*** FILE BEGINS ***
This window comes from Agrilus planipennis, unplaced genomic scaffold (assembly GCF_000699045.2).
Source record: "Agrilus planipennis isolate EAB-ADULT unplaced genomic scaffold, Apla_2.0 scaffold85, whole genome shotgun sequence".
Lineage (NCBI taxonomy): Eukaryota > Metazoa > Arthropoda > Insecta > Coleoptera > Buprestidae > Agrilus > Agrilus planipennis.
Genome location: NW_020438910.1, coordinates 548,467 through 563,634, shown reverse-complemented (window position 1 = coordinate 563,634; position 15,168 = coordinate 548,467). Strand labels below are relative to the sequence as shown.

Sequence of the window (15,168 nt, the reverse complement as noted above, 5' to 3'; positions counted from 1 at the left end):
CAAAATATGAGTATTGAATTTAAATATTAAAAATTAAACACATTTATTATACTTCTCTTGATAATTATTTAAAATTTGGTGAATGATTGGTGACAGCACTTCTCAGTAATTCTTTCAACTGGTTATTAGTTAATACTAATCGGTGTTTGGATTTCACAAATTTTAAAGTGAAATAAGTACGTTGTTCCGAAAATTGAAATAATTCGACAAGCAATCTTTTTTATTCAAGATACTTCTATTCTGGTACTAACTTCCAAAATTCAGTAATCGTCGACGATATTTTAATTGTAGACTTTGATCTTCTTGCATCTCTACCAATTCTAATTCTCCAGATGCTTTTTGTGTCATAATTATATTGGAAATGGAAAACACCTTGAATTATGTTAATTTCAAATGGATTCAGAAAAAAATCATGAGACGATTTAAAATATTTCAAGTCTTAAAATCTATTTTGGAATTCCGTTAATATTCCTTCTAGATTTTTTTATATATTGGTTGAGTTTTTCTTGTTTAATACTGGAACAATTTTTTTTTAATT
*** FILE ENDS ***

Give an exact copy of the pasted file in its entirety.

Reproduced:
This window comes from Agrilus planipennis, unplaced genomic scaffold (assembly GCF_000699045.2).
Source record: "Agrilus planipennis isolate EAB-ADULT unplaced genomic scaffold, Apla_2.0 scaffold85, whole genome shotgun sequence".
Lineage (NCBI taxonomy): Eukaryota > Metazoa > Arthropoda > Insecta > Coleoptera > Buprestidae > Agrilus > Agrilus planipennis.
Genome location: NW_020438910.1, coordinates 548,467 through 563,634, shown reverse-complemented (window position 1 = coordinate 563,634; position 15,168 = coordinate 548,467). Strand labels below are relative to the sequence as shown.

Sequence of the window (15,168 nt, the reverse complement as noted above, 5' to 3'; positions counted from 1 at the left end):
CAAAATATGAGTATTGAATTTAAATATTAAAAATTAAACACATTTATTATACTTCTCTTGATAATTATTTAAAATTTGGTGAATGATTGGTGACAGCACTTCTCAGTAATTCTTTCAACTGGTTATTAGTTAATACTAATCGGTGTTTGGATTTCACAAATTTTAAAGTGAAATAAGTACGTTGTTCCGAAAATTGAAATAATTCGACAAGCAATCTTTTTTATTCAAGATACTTCTATTCTGGTACTAACTTCCAAAATTCAGTAATCGTCGACGATATTTTAATTGTAGACTTTGATCTTCTTGCATCTCTACCAATTCTAATTCTCCAGATGCTTTTTGTGTCATAATTATATTGGAAATGGAAAACACCTTGAATTATGTTAATTTCAAATGGATTCAGAAAAAAATCATGAGACGATTTAAAATATTTCAAGTCTTAAAATCTATTTTGGAATTCCGTTAATATTCCTTCTAGATTTTTTTATATATTGGTTGAGTTTTTCTTGTTTAATACTGGAACAATTTTTTTTTAATT